He is one one the leading scientist studying what came to be called 'Colony Collapse Disorder'. He came to the conclusion there wasn't any one cause. Winter losses happen every year (it is the basis of my business). Our current winter losses of honey bee colonies are close to the historical average over the last century.

The introduction of varroa mites in the 1990's has probably been the largest single factor in recent winter losses but they can be controlled with management practices.

Just like one of the biggest threats to the well being of tropical fish are fishkeepers, one of the biggest threats to honey bees are beekeepers.🙂 Did you know that each winter over 2 million of the 2.5 million honey bee colonies in the US are loaded on to semi-trucks and moved to from places like Maine, and Florida (actually every state) to California to pollinate the almond crop? Each semi-load is worth about $90,000 in fees for the beekeeper and is a very important source of income.

The loss of honey bees makes for a good story in the press, but honey bees themselves (which are non-native invasive insects from Eurasia) are doing just fine.

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I do 3D Mechanical Drafting and Design for a power transmission company. Transmission as verb meaning we supply equipment for connecting industrial equipment together, turbines to generators, etc. 

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8 minutes ago, MickS77 said:

I do 3D Mechanical Drafting and Design for a power transmission company. Transmission as verb meaning we supply equipment for connecting industrial equipment together, turbines to generators, etc. 

 

I use Fusion 360 for setting up milling processes. My guess is you use big boy CAD. What program(s) do you design in?

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I am a retired paralegal specialist of over 25 years, and another 7 years in the USAF and  >10 years of miscellaneous administrative jobs. I funded my startup costs with vacation money that wasn't used this year. I'm glad I saved a lot for that would-be vacay (for over a year and a half), because I had zero fish stuff of any sort and probably went slightly overboard - hahahaha! I can absorb the monthly cost into my budget, especially when the fish provide free mental health and entertainment services!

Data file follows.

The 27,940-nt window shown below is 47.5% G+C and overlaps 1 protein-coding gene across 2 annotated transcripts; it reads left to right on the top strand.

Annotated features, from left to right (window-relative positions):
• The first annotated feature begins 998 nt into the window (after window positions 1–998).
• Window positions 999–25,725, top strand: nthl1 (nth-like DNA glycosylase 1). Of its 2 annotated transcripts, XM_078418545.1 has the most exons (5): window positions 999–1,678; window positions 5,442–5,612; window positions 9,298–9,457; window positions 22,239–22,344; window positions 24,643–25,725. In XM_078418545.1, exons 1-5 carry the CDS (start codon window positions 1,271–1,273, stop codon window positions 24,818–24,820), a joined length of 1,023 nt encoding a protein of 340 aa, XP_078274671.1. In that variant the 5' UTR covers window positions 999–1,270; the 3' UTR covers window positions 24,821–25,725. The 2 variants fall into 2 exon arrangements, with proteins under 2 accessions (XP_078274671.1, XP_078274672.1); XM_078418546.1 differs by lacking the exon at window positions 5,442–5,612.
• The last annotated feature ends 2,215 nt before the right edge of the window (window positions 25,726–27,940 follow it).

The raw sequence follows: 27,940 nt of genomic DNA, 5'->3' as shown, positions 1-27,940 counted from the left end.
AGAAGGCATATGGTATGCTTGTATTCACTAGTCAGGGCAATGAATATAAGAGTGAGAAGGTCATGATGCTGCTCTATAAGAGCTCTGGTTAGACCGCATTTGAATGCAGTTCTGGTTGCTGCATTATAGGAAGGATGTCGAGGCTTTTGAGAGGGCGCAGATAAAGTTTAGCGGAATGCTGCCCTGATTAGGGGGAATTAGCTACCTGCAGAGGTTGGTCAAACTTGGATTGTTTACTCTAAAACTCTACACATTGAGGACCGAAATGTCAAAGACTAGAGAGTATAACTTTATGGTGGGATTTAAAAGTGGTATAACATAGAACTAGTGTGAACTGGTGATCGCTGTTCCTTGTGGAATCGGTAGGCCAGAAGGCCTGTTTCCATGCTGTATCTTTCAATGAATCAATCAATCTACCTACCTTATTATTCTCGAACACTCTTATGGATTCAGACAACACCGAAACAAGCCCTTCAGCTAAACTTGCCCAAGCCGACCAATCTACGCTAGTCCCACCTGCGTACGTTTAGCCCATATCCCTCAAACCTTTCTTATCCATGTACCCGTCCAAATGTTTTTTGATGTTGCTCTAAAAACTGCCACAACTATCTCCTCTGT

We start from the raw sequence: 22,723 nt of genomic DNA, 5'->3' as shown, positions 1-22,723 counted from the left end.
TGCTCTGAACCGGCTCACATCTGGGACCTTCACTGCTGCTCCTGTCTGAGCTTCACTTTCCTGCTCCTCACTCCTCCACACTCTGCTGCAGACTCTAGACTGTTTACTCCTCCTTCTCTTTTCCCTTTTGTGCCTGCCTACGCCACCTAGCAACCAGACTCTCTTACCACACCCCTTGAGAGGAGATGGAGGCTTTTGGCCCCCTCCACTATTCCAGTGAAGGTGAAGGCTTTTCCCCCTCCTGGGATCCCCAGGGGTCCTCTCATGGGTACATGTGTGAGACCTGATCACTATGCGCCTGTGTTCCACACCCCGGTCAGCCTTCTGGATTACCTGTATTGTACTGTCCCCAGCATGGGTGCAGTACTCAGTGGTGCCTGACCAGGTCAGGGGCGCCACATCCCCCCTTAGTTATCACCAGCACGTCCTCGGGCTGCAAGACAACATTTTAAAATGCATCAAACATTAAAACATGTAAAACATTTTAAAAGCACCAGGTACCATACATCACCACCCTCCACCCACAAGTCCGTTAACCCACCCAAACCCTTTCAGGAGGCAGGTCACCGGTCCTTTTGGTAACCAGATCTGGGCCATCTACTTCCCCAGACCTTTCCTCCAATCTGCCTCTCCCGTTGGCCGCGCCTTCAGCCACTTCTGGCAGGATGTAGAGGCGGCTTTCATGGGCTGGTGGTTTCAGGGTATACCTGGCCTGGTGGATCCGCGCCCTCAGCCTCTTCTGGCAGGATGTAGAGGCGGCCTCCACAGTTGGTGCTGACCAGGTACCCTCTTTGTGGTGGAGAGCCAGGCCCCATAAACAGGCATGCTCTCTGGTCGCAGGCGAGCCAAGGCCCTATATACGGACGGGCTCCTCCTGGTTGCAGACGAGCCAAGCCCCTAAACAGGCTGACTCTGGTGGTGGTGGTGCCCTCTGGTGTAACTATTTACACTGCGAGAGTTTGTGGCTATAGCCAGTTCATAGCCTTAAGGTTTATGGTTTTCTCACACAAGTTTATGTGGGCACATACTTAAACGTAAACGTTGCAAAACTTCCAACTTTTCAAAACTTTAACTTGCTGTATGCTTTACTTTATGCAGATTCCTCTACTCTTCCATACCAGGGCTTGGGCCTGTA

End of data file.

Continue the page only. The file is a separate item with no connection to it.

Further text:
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I’m not as interesting as ya’ll.  I retired from the USAF in 2010, and turned around to get a job as a Civil Servant working for the USAF.  currently I’m a requirements manage, meaning I help the “war fighter” define what is needed, then partner with the acquisitions program office to ensure what gets delivered meets those requirements.  
 

sounds better than real life.

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1 minute ago, Maggie said:

I am a retired paralegal specialist of over 25 years, and another 7 years in the USAF and  >10 years of miscellaneous administrative jobs. I funded my startup costs with vacation money that wasn't used this year. I'm glad I saved a lot for that would-be vacay (for over a year and a half), because I had zero fish stuff of any sort and probably went slightly overboard - hahahaha! I can absorb the monthly cost into my budget, especially when the fish provide free mental health and entertainment services! 

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I knew I liked you.  

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Corporate machine cog here. I'm a proposal manager for a large corporation - basically managing the process of writing compliant, compelling proposals to government agencies to bring in revenue across all business units. So it's mostly management, part marketing, part copy-editing, part tattletale. I get to work from home, so gives me more time to spend with my aquariums.

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I work in a kennel which leaves me with a pretty small budget. A lot of my stock comes from trading with locals and getting friendly with my two preferred LFS. They've definitely given me some odds and ends (mostly sponges but occasionally fry) for free just because they know that I try to buy something every time I come in.